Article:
Ohio State’s offense often schemed ways to get Samuel the ball on the second level with a one-on-one matchup against a defensive back, but he had his fair share of interactions with the front seven as well. Take the Oklahoma game, where he avoids a tackle for a loss to start the half and proceeds to outrun the defense to the edge:
This isn’t to say that Samuel should be a 20-carry back in the NFL. Frankly, there aren’t many of those backs left these days. Out of the 12 playoff teams last season, only the Texans, Dolphins, Steelers and Cowboys regularly featured just one running back in their offense. NFL offenses have continued to spread the field in recent years and players like Samuel who can attack the defense in multiple ways have become more valuable.
Whether you want to label Samuel as a running back with exceptional receiving ability, or a wide receiver with exceptional running ability, doesn’t matter. The point is that Samuel is a threat to make big plays whenever he gets his hands on the football, and his versatile skill-set makes getting him the football easy.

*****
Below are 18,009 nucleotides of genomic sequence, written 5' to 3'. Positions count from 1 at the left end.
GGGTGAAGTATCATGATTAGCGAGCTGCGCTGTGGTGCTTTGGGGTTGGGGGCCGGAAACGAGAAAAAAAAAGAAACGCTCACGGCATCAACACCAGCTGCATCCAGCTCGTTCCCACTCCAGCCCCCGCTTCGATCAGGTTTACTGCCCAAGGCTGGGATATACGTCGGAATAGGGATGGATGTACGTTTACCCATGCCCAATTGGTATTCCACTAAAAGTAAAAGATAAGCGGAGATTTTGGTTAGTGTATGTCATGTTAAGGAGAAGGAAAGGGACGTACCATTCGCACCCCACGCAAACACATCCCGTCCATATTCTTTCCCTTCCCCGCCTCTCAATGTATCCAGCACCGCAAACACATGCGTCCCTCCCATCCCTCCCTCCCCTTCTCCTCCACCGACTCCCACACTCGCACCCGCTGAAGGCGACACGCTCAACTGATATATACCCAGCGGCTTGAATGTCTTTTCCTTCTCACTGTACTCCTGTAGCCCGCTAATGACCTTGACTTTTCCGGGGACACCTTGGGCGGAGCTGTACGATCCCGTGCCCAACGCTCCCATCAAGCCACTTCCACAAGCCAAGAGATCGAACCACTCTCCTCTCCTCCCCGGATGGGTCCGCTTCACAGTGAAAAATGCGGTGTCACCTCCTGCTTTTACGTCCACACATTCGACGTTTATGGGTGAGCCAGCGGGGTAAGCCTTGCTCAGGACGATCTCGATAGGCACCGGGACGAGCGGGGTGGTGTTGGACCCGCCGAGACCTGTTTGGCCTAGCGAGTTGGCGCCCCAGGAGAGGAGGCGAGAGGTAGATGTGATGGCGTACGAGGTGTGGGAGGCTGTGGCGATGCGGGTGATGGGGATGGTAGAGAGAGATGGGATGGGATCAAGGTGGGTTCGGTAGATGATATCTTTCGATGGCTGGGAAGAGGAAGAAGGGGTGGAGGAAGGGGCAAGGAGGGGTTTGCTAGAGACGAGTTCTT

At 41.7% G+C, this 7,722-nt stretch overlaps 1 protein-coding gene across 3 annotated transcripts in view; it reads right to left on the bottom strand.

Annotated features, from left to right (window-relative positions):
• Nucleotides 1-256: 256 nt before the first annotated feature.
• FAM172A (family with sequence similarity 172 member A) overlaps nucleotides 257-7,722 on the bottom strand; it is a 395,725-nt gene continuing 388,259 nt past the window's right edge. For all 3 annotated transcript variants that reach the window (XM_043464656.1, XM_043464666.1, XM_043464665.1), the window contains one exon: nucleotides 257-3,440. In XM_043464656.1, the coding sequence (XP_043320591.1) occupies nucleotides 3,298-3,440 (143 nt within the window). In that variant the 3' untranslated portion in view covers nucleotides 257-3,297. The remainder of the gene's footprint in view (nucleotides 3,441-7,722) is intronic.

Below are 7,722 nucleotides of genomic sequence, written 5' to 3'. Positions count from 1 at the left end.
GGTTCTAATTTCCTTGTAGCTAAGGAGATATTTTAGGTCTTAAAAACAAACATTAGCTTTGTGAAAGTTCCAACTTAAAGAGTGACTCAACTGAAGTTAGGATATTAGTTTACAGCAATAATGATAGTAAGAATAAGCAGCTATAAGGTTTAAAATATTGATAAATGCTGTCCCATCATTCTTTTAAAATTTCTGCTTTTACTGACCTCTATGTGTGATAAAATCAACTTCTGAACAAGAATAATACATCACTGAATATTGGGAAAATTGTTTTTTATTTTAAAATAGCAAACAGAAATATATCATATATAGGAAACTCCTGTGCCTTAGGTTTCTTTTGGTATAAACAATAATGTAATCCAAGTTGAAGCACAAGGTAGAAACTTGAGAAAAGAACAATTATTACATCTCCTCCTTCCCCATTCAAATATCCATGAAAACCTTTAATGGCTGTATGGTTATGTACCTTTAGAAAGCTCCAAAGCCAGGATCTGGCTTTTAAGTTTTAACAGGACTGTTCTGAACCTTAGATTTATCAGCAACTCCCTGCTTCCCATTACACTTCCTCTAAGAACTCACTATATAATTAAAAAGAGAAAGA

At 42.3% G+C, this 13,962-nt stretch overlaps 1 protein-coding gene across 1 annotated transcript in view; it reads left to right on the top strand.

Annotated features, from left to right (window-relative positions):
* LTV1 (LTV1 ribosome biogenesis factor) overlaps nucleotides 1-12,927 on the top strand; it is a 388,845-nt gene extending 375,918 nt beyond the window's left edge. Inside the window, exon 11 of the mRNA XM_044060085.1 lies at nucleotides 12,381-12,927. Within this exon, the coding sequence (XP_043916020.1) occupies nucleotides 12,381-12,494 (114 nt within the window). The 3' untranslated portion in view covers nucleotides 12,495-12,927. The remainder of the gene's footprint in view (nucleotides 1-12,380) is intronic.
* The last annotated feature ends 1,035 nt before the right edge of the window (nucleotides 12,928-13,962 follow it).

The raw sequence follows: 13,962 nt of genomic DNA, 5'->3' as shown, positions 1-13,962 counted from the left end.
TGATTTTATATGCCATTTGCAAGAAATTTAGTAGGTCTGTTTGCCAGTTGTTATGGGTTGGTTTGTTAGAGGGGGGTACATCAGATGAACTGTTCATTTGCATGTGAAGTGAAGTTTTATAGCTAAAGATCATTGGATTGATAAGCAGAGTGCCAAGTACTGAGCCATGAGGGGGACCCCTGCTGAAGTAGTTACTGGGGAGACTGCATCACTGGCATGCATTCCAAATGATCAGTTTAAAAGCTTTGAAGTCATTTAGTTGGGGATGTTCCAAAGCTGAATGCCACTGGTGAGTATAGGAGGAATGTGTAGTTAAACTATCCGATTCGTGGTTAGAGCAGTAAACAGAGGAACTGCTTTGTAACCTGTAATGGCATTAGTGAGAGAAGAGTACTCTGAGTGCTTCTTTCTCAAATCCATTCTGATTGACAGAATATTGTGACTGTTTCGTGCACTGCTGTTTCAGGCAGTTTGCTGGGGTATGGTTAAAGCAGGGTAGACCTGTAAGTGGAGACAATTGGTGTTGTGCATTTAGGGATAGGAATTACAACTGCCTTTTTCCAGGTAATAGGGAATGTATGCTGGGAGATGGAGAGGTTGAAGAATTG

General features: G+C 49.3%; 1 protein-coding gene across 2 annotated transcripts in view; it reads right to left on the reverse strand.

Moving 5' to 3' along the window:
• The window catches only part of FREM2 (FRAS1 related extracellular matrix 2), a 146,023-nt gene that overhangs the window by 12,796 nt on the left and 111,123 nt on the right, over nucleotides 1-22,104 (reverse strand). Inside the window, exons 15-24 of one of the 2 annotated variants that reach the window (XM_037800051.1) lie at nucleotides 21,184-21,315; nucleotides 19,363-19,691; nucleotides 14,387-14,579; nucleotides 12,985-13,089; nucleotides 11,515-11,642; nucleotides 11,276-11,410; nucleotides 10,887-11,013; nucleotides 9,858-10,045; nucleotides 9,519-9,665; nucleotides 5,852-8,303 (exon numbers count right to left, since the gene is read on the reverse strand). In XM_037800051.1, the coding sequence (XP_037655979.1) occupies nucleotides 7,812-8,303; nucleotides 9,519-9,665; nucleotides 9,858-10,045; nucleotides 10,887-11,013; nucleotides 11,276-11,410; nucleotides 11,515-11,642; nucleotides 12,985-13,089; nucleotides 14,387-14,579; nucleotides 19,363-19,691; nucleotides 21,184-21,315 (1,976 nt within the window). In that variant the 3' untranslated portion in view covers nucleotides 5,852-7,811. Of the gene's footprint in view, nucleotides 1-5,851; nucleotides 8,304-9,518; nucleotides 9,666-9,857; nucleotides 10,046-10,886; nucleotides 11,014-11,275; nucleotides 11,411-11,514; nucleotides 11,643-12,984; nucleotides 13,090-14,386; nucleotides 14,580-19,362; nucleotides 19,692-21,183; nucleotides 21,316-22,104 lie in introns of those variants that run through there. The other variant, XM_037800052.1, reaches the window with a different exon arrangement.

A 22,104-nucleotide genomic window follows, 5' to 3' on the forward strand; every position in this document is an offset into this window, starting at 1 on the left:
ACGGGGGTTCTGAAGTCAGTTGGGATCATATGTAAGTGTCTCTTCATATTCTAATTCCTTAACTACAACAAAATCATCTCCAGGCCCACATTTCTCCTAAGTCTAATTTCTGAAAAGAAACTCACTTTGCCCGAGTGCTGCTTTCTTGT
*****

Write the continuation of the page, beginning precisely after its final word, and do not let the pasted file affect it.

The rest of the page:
Curtis the Wide Receiver
Defenses will often be faced with a difficult decision when scheming for a player like Samuel. Does he count as a running back or a wide receiver? If they count him as a running back, Samuel possesses enough speed and agility to pose a massive threat out of the backfield against a slower linebacker or safety. If the defense counts Samuel as a wide receiver, he has the ability to skirt between the tackles against an undermanned box.
Ohio State would regularly take advantage of defenses who attempted to cover Samuel with a safety. He would line up as a running back and then motion out to the slot in order to create a one-on-one matchup. The below video doesn’t result in a touchdown, but it’s easy to imagine Samuel executing the same concept at the next level with a more accurate passer: